Just for the fun of it, here are some rare examples of notes, original drafts, and practice pieces that I’ve literally jotted down.

First, two examples from the Wind∼Word session I blogged about earlier. When I stopped and said “my writing is terrible,” the photo may give you an idea how right I was. There wasn’t any real prompt for this piece, just to enjoy the moment and start writing when we felt like it.

Outtakes 1
When I apologized for my “terrible writing,” you can see why. And on second thought, I should have stuck with “egrets” instead of “storks,” though I wasn’t sure I had the right species.

Here’s what I wrote, complete with strikeouts:

The last weekend of summer, despite the back-to-school
Despite the back-to-school quietude of the end of the tourist season, the traffic is heavy in busy Burlington harbor. Kayakers paddle in quartets and paddle-boarders venture like egrets  storks across the water posing ch challenging the skippers of larger vessels as they make their way past the breakwater

The tiny craft are a challenge to navigation, but the power as the sailors wind their way against the wind. But the larger challenge is the power craft — some small, buzzing like mosquitos, and ignoring the no-wake rules, leaving the kayakers and boarders awash in their wake.

Sailors know the tacking, turning paths they must take around the vessels moored in the harbor. They know not to disrupt the others at the mercy of the winds. 

Perhaps that’s why the larger sailing vessels, out for a day or perhaps seeking a new harbor for the night, slide out to the center lake under power. 

Or perhaps the power is what they prefer.

Here’s one that’s a mashup of columns I’ve done and my National Novel Writing Month experience last year. The prompt was to think about origin stories and times when we acted before our inner editor could jump in, and had to face the consequences:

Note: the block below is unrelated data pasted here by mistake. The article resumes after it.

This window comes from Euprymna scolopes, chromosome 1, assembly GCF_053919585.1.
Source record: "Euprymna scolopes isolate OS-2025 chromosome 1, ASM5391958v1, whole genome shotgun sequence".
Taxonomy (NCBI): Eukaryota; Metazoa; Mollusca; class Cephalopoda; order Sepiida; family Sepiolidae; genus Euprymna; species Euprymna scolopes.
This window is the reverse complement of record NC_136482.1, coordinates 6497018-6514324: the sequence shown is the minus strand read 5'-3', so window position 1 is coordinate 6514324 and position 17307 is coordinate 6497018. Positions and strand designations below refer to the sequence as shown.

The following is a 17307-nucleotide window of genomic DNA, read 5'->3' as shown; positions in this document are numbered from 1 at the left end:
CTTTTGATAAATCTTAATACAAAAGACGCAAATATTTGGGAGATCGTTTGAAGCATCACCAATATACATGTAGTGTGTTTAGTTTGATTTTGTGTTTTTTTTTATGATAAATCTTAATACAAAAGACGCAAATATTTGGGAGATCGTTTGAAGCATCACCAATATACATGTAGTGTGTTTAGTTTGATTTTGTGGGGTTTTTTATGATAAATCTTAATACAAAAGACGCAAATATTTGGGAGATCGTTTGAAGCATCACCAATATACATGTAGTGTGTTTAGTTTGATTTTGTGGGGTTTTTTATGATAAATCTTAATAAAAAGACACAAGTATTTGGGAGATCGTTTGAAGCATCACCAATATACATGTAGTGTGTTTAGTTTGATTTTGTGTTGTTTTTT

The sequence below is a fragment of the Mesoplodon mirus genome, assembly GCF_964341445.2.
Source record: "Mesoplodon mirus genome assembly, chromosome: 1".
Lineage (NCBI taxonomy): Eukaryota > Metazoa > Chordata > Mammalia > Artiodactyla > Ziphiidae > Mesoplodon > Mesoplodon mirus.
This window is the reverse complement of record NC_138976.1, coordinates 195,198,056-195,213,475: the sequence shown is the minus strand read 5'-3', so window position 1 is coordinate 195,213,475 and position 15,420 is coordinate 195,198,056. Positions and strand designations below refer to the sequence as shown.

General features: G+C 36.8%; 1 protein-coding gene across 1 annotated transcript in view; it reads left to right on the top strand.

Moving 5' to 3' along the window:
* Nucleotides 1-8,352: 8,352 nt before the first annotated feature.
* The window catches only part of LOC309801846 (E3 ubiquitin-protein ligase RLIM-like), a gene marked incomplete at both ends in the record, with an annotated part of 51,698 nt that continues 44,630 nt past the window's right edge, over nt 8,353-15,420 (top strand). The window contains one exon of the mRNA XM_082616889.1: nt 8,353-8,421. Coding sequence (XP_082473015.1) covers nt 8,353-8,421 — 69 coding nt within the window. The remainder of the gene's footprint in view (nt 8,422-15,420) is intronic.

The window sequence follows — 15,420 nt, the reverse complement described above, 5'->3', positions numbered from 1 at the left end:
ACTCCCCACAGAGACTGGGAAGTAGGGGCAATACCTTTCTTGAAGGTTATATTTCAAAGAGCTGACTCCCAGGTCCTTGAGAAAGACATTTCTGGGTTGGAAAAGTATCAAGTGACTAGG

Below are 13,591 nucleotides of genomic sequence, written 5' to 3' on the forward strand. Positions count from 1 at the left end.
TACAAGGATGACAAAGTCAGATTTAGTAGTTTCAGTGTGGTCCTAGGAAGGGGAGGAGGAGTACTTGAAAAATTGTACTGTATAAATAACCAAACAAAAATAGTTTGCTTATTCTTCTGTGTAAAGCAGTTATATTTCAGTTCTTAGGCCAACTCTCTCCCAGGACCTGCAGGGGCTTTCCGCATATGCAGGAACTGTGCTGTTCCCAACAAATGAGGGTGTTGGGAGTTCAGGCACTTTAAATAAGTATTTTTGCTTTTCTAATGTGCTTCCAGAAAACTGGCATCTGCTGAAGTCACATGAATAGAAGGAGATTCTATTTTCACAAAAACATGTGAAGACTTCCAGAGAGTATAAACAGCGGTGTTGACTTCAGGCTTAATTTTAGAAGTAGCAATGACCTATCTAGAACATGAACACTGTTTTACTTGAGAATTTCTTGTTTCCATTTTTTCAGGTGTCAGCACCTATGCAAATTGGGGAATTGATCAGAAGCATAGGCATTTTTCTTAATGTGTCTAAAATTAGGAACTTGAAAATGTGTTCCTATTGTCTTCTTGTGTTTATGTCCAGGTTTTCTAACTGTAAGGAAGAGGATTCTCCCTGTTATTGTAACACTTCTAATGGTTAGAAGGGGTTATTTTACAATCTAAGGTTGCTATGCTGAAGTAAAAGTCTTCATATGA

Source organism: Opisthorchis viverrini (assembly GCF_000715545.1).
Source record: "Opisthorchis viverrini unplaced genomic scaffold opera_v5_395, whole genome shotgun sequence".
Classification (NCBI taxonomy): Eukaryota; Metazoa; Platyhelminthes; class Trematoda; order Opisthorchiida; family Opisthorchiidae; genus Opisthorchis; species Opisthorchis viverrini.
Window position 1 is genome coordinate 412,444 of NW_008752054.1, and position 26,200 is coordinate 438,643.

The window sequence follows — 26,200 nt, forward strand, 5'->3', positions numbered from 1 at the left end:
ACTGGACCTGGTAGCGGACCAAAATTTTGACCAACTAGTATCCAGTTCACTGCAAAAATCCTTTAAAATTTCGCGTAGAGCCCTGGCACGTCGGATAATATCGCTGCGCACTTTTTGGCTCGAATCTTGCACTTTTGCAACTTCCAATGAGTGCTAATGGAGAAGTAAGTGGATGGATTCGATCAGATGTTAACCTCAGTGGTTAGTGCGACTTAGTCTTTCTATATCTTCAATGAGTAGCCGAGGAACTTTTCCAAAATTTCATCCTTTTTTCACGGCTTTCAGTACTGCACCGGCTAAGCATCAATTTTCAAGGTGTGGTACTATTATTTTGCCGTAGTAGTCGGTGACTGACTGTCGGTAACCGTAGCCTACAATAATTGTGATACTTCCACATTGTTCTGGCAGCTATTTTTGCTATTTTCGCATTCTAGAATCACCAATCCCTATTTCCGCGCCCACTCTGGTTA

Outtakes2
More scrawl, with too many cross-outs. We were supposed to avoid self-editing. For what it’s worth, this “Captain’s Log” from the United Federation of Planets proved an excellent medium for uninhibited scribbling. (It was also just the right size to fit in my snack bag.)

Believe it or not, I once wrote a novel.

I’d My origins as a writer date back to high school. I took I found myself in my inner voice in creative writing class. I wrote dripping satires of high school life — Chaucerian sketches of the teachers and administration and my rivals. That sort of thing.

It was fun.

I showed them to my father — a very down-to-earth businessman who thought my fluency with language would lead me to a career in law, perhaps, or politics.

He read through them, slid his reading glasses down his nose, and peered at me over the frames.

“Tell you what,” he said. “Go out and get some life experiences. Then you’ll have something to write about.”

So I followed his advice — college, career, family, bring-home-the-bacon good provider, wordsmith and style guardian for a newspaper. Though this fed my need to work with words, I was telling other people’s stories.

I wasn’t telling my own.

Still, my Dad recognized my int that I was making a living using my skills, and owned up some 20 years later that “maybe there was something to this writing thing after all.”

Th I kept the fiction thing clamped down for most of my career. It takes time. It takes discipline. It takes concentration. It takes privacy. It takes peace of mind.

It takes lots of coffee.

And then last year October, I saw a reference to something called National Novel Writing Month, which was November. The challenge is to write a short 50,000-word novel in the 30 days that are bookended by holiday preparations and end-of-yearseason, end-of-year life duties.

The only way to meet the challenge is to dive in, pace yourself, and keep writing, not look back, not rewrite, not self-edit, just keep going forward press on toward the mark.

For a month, I sequestered myself in a makeshift office, away from family and friends, coming out only to carve the Thanksgiving turkey.

And then it was done. I hit the 50,000-word mark (50,800 if I remember correctly) with a complete beginning, middle and end, with conflict, humor, characters.

It was fun.

I’d conquered my inner editor and overcome my father’s fine fatherly advice. 

I’d done it! I’d met the challenge, learned from the experience, created a world that I’d been keeping in the back of my mind for 30 years.

Then I zipped it into a file and tucked it into a folder in a directory and never opened it again.

 

 

 

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